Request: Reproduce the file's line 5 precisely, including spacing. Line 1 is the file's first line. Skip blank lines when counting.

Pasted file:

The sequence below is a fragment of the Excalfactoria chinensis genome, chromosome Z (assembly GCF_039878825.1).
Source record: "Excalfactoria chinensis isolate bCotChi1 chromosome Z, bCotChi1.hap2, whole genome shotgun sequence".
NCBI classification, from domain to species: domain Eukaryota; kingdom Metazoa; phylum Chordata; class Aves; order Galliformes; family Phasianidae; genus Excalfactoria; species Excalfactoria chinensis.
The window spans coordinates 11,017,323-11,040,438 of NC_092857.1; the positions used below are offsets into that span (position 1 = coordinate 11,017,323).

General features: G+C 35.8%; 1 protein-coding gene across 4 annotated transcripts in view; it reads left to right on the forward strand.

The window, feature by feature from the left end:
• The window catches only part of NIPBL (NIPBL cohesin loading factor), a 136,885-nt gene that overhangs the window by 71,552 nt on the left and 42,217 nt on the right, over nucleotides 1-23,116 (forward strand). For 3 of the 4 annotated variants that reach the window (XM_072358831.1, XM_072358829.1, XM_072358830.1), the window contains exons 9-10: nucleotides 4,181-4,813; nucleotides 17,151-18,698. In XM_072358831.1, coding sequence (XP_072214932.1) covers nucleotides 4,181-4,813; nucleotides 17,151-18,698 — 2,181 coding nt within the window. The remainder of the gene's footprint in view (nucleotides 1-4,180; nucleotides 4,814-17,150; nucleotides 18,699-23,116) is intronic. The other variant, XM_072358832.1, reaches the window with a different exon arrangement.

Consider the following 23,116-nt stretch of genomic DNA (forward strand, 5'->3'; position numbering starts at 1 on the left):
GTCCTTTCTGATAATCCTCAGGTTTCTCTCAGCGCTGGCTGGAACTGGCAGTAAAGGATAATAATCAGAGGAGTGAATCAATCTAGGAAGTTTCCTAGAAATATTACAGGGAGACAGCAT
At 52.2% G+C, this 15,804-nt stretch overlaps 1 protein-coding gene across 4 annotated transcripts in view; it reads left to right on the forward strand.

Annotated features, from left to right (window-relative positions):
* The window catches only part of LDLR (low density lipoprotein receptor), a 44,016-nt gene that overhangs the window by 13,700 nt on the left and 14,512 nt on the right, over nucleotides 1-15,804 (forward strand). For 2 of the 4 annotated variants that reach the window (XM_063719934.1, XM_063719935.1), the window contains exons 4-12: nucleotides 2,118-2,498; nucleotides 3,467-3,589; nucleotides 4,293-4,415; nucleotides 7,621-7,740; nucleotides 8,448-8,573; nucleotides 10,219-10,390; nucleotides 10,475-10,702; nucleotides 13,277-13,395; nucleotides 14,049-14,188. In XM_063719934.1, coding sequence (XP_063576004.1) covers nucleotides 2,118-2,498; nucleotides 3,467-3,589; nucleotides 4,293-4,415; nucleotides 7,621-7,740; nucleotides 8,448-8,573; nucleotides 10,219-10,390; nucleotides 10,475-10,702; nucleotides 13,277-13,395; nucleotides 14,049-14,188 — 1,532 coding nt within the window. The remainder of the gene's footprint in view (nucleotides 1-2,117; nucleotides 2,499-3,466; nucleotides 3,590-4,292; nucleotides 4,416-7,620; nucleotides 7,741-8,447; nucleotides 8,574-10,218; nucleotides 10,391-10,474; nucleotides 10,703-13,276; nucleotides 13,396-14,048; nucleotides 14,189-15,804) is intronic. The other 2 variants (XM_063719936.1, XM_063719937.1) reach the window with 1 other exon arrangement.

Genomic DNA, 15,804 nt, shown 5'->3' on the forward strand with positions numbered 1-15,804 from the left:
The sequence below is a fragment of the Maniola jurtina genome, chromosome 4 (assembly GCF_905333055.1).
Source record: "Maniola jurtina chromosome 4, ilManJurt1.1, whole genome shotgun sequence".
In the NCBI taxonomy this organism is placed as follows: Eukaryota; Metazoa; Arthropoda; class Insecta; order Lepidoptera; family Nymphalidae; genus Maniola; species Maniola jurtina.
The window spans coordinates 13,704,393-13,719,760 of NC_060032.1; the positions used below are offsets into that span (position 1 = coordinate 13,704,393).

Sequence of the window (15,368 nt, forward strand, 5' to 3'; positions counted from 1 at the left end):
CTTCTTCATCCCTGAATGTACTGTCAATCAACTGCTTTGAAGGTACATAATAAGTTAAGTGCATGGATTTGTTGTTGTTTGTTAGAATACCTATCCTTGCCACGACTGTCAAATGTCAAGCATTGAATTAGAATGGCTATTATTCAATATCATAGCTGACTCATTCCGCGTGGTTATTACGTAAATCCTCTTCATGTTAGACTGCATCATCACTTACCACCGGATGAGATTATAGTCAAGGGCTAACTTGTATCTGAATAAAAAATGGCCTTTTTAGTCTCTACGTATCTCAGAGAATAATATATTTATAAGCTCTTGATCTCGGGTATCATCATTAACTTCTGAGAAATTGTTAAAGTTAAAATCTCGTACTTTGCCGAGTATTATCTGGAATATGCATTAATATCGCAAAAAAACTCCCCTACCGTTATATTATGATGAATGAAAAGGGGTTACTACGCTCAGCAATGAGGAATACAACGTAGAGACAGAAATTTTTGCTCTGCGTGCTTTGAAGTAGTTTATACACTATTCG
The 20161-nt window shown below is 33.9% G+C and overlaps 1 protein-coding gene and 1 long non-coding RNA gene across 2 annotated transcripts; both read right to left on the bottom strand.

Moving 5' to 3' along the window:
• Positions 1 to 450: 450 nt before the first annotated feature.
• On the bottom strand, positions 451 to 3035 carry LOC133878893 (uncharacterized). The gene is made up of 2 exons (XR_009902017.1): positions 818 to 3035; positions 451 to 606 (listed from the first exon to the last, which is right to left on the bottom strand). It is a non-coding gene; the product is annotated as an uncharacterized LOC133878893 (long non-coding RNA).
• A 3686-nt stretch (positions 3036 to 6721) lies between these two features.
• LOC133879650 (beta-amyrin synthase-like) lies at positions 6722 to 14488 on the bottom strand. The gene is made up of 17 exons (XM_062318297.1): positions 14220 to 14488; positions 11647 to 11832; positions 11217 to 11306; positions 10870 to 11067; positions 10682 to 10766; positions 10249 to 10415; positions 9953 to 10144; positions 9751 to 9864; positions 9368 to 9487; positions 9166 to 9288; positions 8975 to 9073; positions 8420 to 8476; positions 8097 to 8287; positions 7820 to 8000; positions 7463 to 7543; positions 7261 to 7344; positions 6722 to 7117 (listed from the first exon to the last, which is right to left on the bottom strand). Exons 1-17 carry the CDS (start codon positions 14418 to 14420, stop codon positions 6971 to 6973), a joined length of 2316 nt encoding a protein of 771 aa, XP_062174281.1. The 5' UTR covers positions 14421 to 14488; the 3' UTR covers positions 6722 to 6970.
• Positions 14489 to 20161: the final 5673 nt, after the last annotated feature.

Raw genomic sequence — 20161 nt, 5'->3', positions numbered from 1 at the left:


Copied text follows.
General features: G+C 35.8%; 1 protein-coding gene across 4 annotated transcripts in view; it reads left to right on the forward strand.